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New Model Explains Measurements of Electric Currents in 3D Quantum Material

Researchers from the Cluster of Excellence ct.qmat – Complexity and Topology in Quantum Matter have gained a new understanding of the behavior of electrons in powerful magnetic fields.

The illustration shows electrons in a topological quantum metal waiting to be activated by a magnetic field. Once they start moving, they follow a spiraling helix upwards—in contrast to the previously proposed picture of electrons moving in circles in a two-dimensional plane. This creates a special effect that is the foundation for promising topological quantum phenomena. Image Credit: Jörg Bandmann.

The study results describe electric current measurements in 3D materials that indicate a quantum Hall effect—a kind of phenomenon that has so far only linked to 2D metals.

This latest 3D effect can be the basis for topological quantum phenomena, which are assumed to be specifically strong and thus potential candidates for highly robust quantum technologies. The results of the study were recently published in Nature Communications—a scientific journal.

Drs Tobias Meng and Johannes Gooth are both early career researchers in the Würzburg-Dresdner Cluster of Excellence ct.qmat that has been investigating topological quantum materials since 2019.

But the duo could hardly believe the results of the latest publication in the Nature Communications journal and claimed that electrons in the topological metal zirconium pentatelluride (ZrTe5) move only in 2D planes, even though the material is 3D.

Therefore, Drs Meng and Gooth have initiated their own research and experiments on the ZrTe5 material. While Dr Meng from the Technische Universität Dresden (TUD) designed the hypothetical model, Dr. Gooth from the Max Planck Institute for Chemical Physics of Solids developed the experiments. Seven measurements using different methods invariably led to the same conclusion.

Electrons Waiting for Their Turn

The study, performed by Drs Meng and Gooth, sheds new light on the workings of the Hall effect in 3D materials. According to the researchers, electrons travel via the metal along 3D paths; however, their electric transport can still look like 2D. This is possible in the topological metal zirconium pentatelluride because a small part of the electrons is still waiting to be stimulated by an external magnetic field.

The way electrons move is consistent in all of our measurements, and similar to what is otherwise known from the two-dimensional quantum Hall effects. But our electrons move upwards in spirals, rather than being confined to a circular motion in planes. This is an exciting difference to the quantum Hall effect and to the proposed scenarios for what happens in the material ZrTe5,” stated Dr Meng on the genesis of the latest scientific model.

This only works because not all electrons move at all times. Some remain still, as if they were queuing up. Only when an external magnetic field is applied do they become active.

Dr Johannes Gooth, Max Planck Institute for Chemical Physics of Solids

Experiments Confirm the Model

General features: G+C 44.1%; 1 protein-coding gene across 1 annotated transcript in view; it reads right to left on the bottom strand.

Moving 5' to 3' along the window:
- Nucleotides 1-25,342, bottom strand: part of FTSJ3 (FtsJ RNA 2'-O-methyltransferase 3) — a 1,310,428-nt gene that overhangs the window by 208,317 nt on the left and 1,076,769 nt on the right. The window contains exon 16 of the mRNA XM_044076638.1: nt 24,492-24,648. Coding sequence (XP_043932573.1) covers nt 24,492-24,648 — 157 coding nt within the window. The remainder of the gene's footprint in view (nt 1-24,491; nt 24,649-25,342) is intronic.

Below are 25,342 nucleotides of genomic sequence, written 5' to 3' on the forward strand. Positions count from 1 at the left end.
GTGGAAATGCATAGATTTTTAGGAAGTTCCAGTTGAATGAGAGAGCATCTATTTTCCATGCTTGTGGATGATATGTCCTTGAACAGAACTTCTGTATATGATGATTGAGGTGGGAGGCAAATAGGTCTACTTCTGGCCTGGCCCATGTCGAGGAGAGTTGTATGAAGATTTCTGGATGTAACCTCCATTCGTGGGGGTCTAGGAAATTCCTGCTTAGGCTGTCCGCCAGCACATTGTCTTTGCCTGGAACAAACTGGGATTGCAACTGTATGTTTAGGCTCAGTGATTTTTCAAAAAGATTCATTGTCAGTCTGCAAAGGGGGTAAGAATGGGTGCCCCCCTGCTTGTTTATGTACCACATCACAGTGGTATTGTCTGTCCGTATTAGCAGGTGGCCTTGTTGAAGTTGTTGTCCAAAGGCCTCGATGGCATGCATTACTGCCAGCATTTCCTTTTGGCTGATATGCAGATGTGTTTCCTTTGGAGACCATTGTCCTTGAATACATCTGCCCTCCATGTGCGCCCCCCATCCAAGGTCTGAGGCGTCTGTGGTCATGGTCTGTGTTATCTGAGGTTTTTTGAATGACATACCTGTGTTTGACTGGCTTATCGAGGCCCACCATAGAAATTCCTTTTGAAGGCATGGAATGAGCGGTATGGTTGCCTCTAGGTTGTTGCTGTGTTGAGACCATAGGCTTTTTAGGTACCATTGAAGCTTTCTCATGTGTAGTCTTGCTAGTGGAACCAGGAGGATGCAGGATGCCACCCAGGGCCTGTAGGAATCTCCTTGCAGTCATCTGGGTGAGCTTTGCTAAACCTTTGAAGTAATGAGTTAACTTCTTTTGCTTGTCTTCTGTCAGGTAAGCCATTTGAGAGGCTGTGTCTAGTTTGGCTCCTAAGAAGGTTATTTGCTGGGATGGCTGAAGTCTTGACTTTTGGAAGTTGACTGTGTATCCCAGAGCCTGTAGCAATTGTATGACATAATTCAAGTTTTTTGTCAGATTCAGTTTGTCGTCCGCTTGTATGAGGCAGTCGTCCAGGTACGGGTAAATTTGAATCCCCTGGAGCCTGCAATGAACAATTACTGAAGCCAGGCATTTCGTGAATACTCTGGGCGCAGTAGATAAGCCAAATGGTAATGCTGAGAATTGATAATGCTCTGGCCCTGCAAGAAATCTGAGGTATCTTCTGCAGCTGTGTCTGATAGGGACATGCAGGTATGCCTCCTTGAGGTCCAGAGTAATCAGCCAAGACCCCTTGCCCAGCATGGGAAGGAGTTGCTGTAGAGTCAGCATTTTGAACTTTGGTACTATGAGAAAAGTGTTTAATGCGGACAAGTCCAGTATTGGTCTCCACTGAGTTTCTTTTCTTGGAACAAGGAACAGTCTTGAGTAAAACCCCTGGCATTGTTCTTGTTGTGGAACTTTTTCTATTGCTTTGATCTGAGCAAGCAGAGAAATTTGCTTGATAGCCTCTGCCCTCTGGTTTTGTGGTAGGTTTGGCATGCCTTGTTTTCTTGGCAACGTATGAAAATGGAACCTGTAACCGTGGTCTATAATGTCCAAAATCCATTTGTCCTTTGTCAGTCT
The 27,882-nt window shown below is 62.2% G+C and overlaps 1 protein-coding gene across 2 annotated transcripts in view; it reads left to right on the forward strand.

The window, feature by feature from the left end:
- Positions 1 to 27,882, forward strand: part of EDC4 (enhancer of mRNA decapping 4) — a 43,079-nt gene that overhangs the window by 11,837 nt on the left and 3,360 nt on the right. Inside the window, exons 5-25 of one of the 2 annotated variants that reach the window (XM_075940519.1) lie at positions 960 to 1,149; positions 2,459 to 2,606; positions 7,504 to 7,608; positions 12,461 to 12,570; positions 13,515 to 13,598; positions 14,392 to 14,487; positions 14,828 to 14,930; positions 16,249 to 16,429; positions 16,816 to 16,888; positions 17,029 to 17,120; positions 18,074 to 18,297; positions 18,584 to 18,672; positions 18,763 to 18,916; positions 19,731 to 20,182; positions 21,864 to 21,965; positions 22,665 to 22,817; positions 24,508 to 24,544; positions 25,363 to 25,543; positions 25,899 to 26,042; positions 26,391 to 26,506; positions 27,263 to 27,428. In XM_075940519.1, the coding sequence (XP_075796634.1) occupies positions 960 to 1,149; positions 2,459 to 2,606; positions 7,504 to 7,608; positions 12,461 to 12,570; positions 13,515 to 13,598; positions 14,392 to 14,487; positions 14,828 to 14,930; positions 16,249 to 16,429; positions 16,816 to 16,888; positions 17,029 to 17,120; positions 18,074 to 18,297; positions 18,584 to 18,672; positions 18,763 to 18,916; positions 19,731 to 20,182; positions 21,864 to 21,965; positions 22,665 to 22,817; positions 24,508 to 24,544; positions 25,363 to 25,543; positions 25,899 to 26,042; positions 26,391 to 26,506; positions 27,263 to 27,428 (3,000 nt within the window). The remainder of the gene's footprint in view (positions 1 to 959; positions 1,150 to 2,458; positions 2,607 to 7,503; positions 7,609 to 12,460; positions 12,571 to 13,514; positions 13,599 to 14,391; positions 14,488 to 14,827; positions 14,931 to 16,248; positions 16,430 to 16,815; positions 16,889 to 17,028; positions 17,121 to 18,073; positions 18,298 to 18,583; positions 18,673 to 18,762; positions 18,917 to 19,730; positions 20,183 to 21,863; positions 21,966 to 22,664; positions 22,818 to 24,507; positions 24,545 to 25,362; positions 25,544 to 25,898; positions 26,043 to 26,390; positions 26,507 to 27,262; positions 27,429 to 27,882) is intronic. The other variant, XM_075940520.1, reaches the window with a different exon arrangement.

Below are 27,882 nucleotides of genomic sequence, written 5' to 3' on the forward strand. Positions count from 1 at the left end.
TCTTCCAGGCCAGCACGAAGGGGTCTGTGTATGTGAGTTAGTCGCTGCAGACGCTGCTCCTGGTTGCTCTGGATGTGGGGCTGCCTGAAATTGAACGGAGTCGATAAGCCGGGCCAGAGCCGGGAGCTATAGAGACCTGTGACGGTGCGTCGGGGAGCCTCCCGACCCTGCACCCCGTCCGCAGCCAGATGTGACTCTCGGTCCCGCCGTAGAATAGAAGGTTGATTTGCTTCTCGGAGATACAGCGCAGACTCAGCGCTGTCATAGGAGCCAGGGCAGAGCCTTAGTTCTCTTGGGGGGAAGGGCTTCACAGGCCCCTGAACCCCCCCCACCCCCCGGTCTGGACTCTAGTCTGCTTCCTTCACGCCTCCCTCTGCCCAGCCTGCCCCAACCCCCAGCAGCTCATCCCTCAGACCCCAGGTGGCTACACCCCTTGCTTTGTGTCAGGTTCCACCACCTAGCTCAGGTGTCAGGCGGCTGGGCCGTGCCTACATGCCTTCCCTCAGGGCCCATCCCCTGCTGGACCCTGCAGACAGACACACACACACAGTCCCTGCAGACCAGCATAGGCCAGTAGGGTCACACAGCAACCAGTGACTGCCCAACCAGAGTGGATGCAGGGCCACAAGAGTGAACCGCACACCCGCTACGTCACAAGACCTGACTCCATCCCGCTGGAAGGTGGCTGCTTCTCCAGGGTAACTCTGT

For their experimental study, the researchers cooled the topological quantum material as low as −271 °C and then applied an external magnetic field. They subsequently conducted thermoelectric and electric measurements by supplying currents via the specimen, assessed the thermodynamics of the material by examining its magnetic properties, and finally applied ultrasound.

The researchers also looked into the inner operations of the material using X-ray, electronic, and Raman spectroscopy.

But none of our seven measurements hinted at the electrons moving only two-dimensionally. Our model is in fact surprisingly simple, and still explains all the experimental data perfectly.

Dr Tobias Meng, Head of Emmy Noether Group for Quantum Design, Technische Universität Dresden

Dr. Meng is also the leading theorist in the new project.

Outlook for Topological Quantum Materials in 3D

Discovered in 1980, the Nobel-prize-winning quantum Hall effect explains the stepwise conduction of electric current in a metal. It represents the foundation of topological physics, a domain that has undergone a surge since 2005 because of its potential for the functional materials of the 21st century. But so far, the quantum Hall effect has only been seen in 2D metals.

The scientific outcomes of the new study deepen the understanding of the behavior of 3D materials in magnetic fields. The cluster members Drs Meng and Gooth have now planned to additionally pursue this new direction of study.

We definitely want to investigate the queueing behavior of electrons in 3D metals in more detail.

Dr Tobias Meng, Head of Emmy Noether Group for Quantum Design, Technische Universität Dresden

People Involved

Apart from the members of Dr. Tobias Meng’s research team for Quantum Design at TUD, the new publication was jointly headed by researchers from Johannes Gooth’s group at the Max Planck Institute for Chemical Physics of Solids. Ultrasound measurements were carried out at Helmholtz-Zentrum Dresden-Rossendorf.

Journal Reference:

Galeski, S., et al. (2021) Origin of the quasi-quantized Hall effect in ZrTe5. Nature Communications.


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